Rheumatology Network: Are there any challenges to spinal surgeries that were revealed?
Dr. Osorio: I think the biggest challenge with studies like this is that when we see patients in our clinic, we really do have an algorithm for the way we analyze each patient. Everyone receives a standing 36-inch long X-ray. We’ve essentially designed our clinic that way – we don’t see patients until they get that X-ray, so that might be a challenge for other providers who are not using this film as one of their tools in understanding a patient’s global alignment. If you start reading the literature now, you get the sense that all of us are using 36-inch X-rays to identify parameters that are important for choosing whom to operate on. In many cases, when we receive referrals from the community to see patients who have had a failed surgery, there often isn’t a record of having had a 36-inch X-ray acquired. Providers often obtain a CT scan, or an MRI of the lower back, but overlook the global alignment. We’re looking at global alignments, but the challenge in moving forward is that providers aren’t looking at the problem in a global way. We’re trying to move the field in that direction - to get providers to understand that patients often have problems that could impact more than one region. They need to think about the patient and the spine as a whole.
Rheumatology Network: How does this work fit in with MACRA?
Dr. Osorio: I would say as we move forward with this wealth of information, we’re moving toward having an abundance of information from our use of electronic heath records. Having access to this data, we’re going to have a better understanding as to what parameters most impact surgical outcomes. We can better justify an expected outcome. Are providers, when they’re offering surgeries, looking at other providers’ outcomes to get a sense as to how the field is adapting/improving? Are they actually at the mean or are they below average? Are more of the patients they’re providing surgeries to, patients they would’ve know might have failed if they’d looked at a set of high risk targets? We can provide them with these targets. We can educate providers that are going to be doing do this level of spine surgery, to pay close attention to these targets. Counsel them that it will impact their success. I think overall, MACRA is going to really try to differentiate providers that are given that kind of data and incentivize them to provide high value care. Those that are below the mean are going to suffer. This will provide them with a tool and give them a better understanding of what success is in this field.
Rheumatology Network: How can this work be used to promote better care and outcomes?
Dr. Osorio: One of the challenges we fall into, is justifying and providing large scale operations at tertiary and quarternary care centers. Operations are expensive. Smaller spine surgeries can offer immediate improvement, but if you don’t think about addressing the larger scale problem, the patient will suffer and they might be back within a year with a failed operation. This will result in the patient requiring another operation, which is something we see very often. So, in order to justify doing a larger cost operation up front, it helps to be able to look out several years in advance and predict outcomes. If you tell someone justifying cost that reimbursement for an operation is X dollars more than a smaller-scale operation, they will likely want evidence through data about why spending that much more can be justified. If they are looking at larger operations that are chosen based on the correct indications, they’ll realize over the long term that most patients aren’t returning for an initial failed surgery. In this ideal scenario, the cost is better justified for the larger operations because you need fewer surgeries overall. Ultimately, through these kinds of examples you can get an understanding how these large scale operations are justified.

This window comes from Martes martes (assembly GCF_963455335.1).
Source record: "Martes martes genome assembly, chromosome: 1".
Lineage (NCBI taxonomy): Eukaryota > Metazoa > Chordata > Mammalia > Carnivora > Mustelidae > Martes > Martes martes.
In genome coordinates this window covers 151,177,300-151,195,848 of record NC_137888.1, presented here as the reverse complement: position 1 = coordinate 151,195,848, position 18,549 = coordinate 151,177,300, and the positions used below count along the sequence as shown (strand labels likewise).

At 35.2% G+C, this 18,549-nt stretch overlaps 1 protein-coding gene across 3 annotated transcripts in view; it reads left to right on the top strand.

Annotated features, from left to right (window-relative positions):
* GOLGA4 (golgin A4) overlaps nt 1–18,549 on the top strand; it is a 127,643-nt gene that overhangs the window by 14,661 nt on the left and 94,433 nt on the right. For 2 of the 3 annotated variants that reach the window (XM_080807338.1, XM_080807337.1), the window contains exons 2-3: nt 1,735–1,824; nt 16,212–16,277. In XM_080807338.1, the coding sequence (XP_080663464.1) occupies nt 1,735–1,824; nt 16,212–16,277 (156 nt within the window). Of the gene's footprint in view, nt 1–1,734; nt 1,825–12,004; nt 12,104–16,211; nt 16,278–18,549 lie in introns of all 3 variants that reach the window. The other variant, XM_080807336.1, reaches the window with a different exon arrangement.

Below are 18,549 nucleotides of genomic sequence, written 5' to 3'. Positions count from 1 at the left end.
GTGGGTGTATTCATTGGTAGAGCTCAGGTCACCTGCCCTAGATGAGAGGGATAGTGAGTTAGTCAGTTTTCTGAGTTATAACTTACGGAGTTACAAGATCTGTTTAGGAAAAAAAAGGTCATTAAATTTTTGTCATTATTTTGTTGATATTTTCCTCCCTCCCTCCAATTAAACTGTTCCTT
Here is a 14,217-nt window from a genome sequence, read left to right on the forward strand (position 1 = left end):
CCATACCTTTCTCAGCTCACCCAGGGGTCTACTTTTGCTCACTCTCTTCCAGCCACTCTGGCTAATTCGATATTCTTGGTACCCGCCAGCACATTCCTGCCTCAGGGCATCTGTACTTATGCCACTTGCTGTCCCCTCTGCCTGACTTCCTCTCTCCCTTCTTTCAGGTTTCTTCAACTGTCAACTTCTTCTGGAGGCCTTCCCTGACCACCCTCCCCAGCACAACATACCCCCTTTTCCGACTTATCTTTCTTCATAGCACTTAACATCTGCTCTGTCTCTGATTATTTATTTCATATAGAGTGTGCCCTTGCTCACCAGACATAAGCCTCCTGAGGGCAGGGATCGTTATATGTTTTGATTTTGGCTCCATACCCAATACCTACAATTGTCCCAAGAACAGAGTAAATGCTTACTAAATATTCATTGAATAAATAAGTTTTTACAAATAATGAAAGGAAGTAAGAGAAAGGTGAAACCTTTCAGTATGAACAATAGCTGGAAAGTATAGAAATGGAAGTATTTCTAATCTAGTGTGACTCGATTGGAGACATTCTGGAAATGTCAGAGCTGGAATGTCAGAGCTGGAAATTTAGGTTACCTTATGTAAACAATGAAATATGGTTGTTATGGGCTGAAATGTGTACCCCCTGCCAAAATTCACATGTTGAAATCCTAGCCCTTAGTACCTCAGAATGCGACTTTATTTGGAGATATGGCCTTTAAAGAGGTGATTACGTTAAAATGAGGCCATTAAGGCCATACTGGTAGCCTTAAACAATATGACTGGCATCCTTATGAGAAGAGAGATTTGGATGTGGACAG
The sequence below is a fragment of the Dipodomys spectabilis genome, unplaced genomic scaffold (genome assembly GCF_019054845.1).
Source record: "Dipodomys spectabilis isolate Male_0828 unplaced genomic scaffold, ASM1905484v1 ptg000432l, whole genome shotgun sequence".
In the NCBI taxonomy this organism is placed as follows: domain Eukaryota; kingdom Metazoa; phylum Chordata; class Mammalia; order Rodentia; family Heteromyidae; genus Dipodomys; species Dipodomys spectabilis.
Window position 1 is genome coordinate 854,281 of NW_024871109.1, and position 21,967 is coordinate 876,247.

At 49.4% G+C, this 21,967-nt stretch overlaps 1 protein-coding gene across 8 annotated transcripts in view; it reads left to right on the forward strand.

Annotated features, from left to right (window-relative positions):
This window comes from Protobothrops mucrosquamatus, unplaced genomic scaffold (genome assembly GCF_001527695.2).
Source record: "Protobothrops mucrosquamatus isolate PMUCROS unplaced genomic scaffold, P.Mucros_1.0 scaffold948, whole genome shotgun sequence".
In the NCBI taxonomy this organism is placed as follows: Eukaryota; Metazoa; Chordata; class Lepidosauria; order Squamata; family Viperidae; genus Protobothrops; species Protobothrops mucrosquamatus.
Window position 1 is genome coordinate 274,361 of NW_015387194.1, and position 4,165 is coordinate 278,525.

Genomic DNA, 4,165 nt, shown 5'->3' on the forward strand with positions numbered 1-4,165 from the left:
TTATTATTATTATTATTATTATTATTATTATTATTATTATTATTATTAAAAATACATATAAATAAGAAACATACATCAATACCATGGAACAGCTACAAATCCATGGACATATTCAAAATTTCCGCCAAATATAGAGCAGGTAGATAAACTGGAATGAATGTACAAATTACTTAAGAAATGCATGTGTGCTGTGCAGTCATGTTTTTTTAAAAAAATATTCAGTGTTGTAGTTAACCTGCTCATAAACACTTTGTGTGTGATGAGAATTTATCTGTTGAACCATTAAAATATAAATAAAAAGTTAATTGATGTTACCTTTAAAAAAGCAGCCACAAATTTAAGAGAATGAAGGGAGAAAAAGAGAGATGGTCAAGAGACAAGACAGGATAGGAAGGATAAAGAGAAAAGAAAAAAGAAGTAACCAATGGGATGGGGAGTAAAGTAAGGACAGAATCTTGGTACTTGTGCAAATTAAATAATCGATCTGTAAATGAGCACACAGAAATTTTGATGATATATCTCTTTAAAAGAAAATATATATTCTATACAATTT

I think, overall, predictive modeling and analyzing is something that’s used in the business and government worldwide. We’re simply applying it to healthcare now. We’ve been stuck in this more traditional statistical model, that is hindered because of the fundamentals that require hypotheses and assumptions. They answer a single question, but really now that we’re having an abundance of data, we’re able to better answer any questions that are patient specific and individualized to a particular problem. We can provide a number that’s easier for a patient to interpret. It’s hard to interpret an odds ratio when making a decision as to what surgery to have, but if I say you have a 96 percent chance of doing well from this surgery, that number is something that makes sense.
Joseph A. Osorio, Justin K. Scheer, and Christopher P. Ames.
"Predictive modeling of complications,"
Curr Rev Musculoskelet Med
. 2016 Sep; 9(3): 333–337.